I really enjoyed this CD. The story is very atmospheric, and the descriptions are wonderful. Conn is an appealing character–and he has a secret. Nevery is a crotchety old wizard, who is also holding something back. Though their partnership is fraught with misunderstandings, with hard work and a little luck, they may muddle through.

The Magic Thief is the first in a trilogy about Conn, but stands alone. The sequels, however, tell Conn’s whole story. The books are accessible to a good third grade reader, but are aimed at the 4th to 6th grade readers. The CDs might work for fans of the first two Harry Potter books who aren’t quite ready to face the Dementors and an older Harry’s troubles.

* * *

The Princess Academy, by Shannon Hale
Read by Laura Credidio and The Full Cast Family
8 CDs, 7 Hours, 21 Minutes

Miri lives on Mount Eskel, where there’s nothing to do by mine linder stone. It’s a hard life, but the villagers know almost nothing else. Miri wishes she could join them all in the quarries, but her father will not allow it. Miri is ashamed that her father thinks that, even at fourteen, she is too small, too weak to help.

When the King’s messenger arrives to tell the villagers of Mount Eskel that it has been foretold that the new bride of Prince Stephan will be one of the girls living on the mountain, everyone is thrown into confusion.  The messenger goes on to say that all the eligible girls will be taken away to live in an academy where they will learn reading, manners,  etiquette, commerce and more.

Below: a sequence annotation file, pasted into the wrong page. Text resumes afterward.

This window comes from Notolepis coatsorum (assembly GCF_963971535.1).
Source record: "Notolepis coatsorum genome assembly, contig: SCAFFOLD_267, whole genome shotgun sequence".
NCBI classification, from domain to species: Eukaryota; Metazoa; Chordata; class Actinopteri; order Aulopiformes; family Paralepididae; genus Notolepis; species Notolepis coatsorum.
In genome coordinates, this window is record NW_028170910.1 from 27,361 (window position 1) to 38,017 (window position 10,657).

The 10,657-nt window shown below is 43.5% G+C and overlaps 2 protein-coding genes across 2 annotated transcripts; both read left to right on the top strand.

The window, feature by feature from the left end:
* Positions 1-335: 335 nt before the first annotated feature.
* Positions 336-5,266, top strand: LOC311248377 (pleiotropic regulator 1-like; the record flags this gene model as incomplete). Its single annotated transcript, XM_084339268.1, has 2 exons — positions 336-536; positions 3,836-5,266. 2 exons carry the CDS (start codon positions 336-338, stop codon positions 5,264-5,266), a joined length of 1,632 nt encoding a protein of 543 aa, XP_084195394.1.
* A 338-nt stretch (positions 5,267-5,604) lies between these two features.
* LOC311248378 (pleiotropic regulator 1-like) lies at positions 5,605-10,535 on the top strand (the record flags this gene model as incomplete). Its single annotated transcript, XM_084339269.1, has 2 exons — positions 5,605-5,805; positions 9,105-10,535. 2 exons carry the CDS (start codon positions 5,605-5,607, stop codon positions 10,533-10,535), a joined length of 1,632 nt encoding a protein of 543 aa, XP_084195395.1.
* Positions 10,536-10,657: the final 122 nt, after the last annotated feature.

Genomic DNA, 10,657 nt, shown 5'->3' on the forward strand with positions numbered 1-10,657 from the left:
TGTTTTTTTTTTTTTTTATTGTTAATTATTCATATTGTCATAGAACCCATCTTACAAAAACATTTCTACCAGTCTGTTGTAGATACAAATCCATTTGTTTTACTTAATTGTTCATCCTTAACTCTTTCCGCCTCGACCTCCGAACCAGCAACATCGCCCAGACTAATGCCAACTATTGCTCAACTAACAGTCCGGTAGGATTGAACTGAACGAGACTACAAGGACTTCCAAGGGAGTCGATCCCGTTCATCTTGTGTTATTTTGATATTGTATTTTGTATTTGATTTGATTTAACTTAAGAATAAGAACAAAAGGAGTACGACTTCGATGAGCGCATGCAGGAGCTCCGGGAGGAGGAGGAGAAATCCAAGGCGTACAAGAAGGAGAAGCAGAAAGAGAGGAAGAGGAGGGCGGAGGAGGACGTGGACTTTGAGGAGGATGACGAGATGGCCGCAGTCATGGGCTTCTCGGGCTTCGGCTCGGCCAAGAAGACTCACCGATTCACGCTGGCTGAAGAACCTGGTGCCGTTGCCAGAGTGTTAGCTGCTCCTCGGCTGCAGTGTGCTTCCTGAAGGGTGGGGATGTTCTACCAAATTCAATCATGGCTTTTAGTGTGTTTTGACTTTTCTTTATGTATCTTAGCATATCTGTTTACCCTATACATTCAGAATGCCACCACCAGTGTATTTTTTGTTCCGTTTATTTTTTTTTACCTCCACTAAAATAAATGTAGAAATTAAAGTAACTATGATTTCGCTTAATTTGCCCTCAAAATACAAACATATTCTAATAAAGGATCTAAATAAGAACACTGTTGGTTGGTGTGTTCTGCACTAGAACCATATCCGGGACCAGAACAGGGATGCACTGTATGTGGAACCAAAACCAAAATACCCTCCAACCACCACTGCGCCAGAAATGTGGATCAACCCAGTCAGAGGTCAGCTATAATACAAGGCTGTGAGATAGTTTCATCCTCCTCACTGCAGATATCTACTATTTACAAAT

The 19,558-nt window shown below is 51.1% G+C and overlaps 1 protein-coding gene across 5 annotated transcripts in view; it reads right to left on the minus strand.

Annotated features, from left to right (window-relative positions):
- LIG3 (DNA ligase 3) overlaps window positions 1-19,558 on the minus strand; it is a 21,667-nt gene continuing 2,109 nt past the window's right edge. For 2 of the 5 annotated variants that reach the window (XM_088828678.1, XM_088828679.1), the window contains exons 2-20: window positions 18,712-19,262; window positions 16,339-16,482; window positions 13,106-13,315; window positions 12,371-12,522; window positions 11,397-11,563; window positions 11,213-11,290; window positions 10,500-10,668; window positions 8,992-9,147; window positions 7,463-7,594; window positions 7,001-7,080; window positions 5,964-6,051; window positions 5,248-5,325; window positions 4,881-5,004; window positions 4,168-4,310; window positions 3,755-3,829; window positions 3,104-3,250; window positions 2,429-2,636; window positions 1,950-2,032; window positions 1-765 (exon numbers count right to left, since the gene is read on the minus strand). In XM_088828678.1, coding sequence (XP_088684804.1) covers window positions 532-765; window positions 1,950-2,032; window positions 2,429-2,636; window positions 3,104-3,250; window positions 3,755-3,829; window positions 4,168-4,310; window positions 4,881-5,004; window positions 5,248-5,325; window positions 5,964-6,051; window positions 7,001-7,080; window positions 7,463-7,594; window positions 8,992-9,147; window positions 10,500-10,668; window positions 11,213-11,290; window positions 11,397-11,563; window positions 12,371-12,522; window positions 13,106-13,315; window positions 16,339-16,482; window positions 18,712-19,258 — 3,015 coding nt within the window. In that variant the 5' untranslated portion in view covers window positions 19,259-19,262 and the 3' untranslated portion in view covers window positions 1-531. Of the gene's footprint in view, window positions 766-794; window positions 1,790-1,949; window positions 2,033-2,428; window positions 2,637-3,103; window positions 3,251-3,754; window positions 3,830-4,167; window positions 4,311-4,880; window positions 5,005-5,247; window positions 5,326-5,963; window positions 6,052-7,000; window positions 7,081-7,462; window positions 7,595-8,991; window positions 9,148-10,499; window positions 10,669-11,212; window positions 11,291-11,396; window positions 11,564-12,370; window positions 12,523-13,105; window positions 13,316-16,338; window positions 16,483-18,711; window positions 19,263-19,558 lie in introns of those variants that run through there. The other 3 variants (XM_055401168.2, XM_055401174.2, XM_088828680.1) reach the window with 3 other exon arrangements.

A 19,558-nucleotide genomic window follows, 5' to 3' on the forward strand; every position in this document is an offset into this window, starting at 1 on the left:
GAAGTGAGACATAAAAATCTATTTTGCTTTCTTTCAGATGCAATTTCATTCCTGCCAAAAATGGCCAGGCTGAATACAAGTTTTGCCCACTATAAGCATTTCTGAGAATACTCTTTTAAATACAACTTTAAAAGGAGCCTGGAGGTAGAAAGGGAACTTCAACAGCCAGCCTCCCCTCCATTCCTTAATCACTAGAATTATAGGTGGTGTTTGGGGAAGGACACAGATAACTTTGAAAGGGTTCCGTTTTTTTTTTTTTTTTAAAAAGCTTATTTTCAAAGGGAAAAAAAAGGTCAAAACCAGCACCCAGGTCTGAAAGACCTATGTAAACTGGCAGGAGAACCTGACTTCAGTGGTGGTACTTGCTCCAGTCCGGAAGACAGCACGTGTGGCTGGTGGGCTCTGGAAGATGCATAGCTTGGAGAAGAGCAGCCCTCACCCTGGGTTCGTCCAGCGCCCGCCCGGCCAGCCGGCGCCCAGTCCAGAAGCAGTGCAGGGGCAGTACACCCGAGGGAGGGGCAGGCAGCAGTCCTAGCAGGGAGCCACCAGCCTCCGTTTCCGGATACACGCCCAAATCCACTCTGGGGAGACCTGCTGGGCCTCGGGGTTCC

Although the villagers are concerned (who will help with all the work? Will they mine enough linder to survive without the twenty girls sent to the Princess Academy?) they finally consent. The girls walk the three hour journey through the mountains to their new home.

Life at the Princess Academy is difficult. Tutor Olana is a harsh teacher, and believes in strict discipline and punishment for even the most minor faults. In defending her classmates, Miri finds herself constantly at odds with both Olana and the other girls. When the snows come, the girls are stuck at the Academy for the winter.

Miri discovers new courage over the winter, and is surprised at how strong she really is. Will she manage to overcome all the obstacles in her way to become the Academy Princess? Or will the danger lurking in the mountains overcome everything the girls have learned?

I loved this CD! Full Cast Audio CDs have different actors and actresses speaking the parts of the characters, with one narrator telling the story. It’s a much easier way to listen to a book on CD, as there is rarely confusion about who is saying what. It’s also nice to have a range of voices to listen to.

Miri’s story is exciting and dangerous, but there’s friendship and a little romance thrown in too. As well as trying to work hard to be the best, Miri is also trying to find her place in the world.  The Princess Academy is a great story for kids in fourth through eighth grade. Although it will most likely appeal most to girls, if you can get boys to listen despite the title, they should enjoy it just as much!

::Kelly::